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Did you see Jon Lester pitch for the Red Sox against the Yankees a few days ago? I bet you more money than Floyd Mayweather made in his fight against Manny Pacquiao that you didn’t.  There is no way you could have. That’s because Lester does not pitch for the Red Sox anymore. Why? Well, probably because of a poor initial offer.

Lester was drafted by the Red Sox at the age of 18. He played 8 seasons for the organization. He won two championships, pitched a no-hitter, and even beat cancer with the ballclub. Despite his impending free agency after the 2014 season, Lester was not shy about declaring his love for the city and his desire to remain playing for the Red Sox. That’s where he wanted to be.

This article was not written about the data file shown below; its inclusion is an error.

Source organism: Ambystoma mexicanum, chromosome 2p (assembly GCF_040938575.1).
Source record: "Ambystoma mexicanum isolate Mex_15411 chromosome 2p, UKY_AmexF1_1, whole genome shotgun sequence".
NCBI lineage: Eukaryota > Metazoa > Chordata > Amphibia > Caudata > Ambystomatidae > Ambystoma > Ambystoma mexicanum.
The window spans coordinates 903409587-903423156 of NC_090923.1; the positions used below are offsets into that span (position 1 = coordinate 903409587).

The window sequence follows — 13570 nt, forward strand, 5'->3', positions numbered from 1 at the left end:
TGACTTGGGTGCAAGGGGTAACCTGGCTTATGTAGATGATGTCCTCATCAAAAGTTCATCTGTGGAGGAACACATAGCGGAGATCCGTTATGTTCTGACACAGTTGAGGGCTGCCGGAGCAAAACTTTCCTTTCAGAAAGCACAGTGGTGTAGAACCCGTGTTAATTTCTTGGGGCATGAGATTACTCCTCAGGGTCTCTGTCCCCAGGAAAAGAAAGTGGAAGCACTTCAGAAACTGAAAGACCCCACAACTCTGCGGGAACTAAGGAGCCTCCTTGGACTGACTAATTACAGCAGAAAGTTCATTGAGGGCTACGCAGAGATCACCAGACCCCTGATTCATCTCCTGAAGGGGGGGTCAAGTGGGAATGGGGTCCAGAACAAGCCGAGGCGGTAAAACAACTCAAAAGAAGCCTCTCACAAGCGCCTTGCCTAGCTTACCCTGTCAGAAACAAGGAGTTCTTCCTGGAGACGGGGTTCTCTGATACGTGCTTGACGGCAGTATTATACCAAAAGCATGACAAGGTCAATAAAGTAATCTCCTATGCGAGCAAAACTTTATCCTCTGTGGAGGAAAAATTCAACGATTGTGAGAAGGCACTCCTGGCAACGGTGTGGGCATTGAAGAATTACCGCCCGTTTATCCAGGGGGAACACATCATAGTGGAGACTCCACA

To start negotiations, the Red Sox made Lester (who is still in the prime of his career) an initial offer to rejoin the team. The number they chose was a monumental mistake. It instantaneously erased years of goodwill. It immediately paralyzed the negotiations.

The number was $70 million. I know, I know . . . that’s a ton of money. But not for a player of his caliber (who also happens to be left handed). Not when your market value is much more. With their initial offer, the Red Sox wanted to say: “Let’s get the ball rolling.” What Lester heard was: “We don’t value you.” It was seen as a sign of disrespect.

Now, Lester plays for the Chicago Cubs. He got a 6-year contract worth up to $170 million. Ultimately, the Red Sox did offer Lester a contract upwards of $100 million. The damage, though, had already been done. It was irreversible.

Here’s what we can take from this. The next time you see Lester pitching a shutout, let it serve as a reminder to think twice about your initial offer – whether it is an offer of employment, an offer in collective bargaining, or an offer to settle in litigation. It could determine whether you end up being the “winning team.”